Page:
Simon Spier (Nick Robinson) is a much-admired high-school senior growing up in a picture-perfect American suburb. He has "a perfectly normal life", as he puts it.
As it happens, that's something of an understatement. His friends are bubbly and gorgeous. His parents are loving and understanding and played by Jennifer Garner and Josh Duhamel. His younger sister is the opposite of bratty. It shouldn't be a big deal for Simon to come out, and yet it is. The closeted gay teen is fearful that his life will change and just a little resentful that straight teens don't have to endure the same ritual.
When Simon begins an online correspondence with “Blue”, another secretly gay teen at his high school, he begins to speculate excitedly about the true identity of his pseudonymous pen-pal. Might it be the handsome footballer? Or the waiter at the waffle house? Or someone involved in the hilariously catastrophic school production of Cabaret? He’s no closer to knowing when his orientation is uncovered by Martin, a class klutz who attempts to blackmail Simon.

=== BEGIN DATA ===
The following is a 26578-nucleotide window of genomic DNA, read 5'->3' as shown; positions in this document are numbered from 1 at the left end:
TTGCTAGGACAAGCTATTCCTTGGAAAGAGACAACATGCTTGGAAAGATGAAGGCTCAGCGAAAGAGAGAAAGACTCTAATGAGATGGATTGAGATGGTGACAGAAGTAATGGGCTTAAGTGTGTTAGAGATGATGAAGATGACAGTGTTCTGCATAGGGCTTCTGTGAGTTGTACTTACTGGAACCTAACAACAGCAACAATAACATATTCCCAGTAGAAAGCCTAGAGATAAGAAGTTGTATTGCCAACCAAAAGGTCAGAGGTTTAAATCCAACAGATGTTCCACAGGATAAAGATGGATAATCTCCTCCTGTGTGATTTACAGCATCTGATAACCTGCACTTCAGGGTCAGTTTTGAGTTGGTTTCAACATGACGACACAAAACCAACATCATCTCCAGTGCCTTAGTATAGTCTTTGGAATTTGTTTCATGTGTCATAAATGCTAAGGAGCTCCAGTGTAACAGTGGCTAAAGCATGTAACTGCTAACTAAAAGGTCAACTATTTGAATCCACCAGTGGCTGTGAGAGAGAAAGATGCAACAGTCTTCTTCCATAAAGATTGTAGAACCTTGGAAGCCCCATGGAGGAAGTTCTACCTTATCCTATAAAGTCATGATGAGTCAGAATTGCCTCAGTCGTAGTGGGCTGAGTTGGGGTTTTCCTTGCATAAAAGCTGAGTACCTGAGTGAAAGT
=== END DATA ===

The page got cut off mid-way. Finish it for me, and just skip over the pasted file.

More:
Fearful of being unmasked, Simon soon gets caught up in a web of deception.
A decade ago, one might have sat down to a John Hughes movie marathon and wistfully wondered: "Where have all the teen movies gone?"
In recent years, however, the genre is back with a bang and with several titles – notably The Edge of Seventeen and Dope – that not only equal, but surpass the entire Hughesian oeuvre. Love, Simon is yet another worthy contender.
Elizabeth Berger and Isaac Aptaker's script, adapted from Becky Albertalli's bestselling YA novel Simon vs the Homo Sapiens Agenda, allows its characters to sometimes do horrible things without being horrible people. There are snivel-into-your-sleeve emotionally engaging moments and grand punch-the-air scenes.
Some critics have argued that the film – a landmark in terms of LGBTQ representation – is pink-washing. Certainly, no one would ever mistake this shiny, glossy movie for the queerer pictures in the Gregg Araki archive. But this is a studio comedy, and in studio comedies the sun always shines on clear-faced teens as they drive their cars to school. Equal opportunities wish-fulfilment has arrived.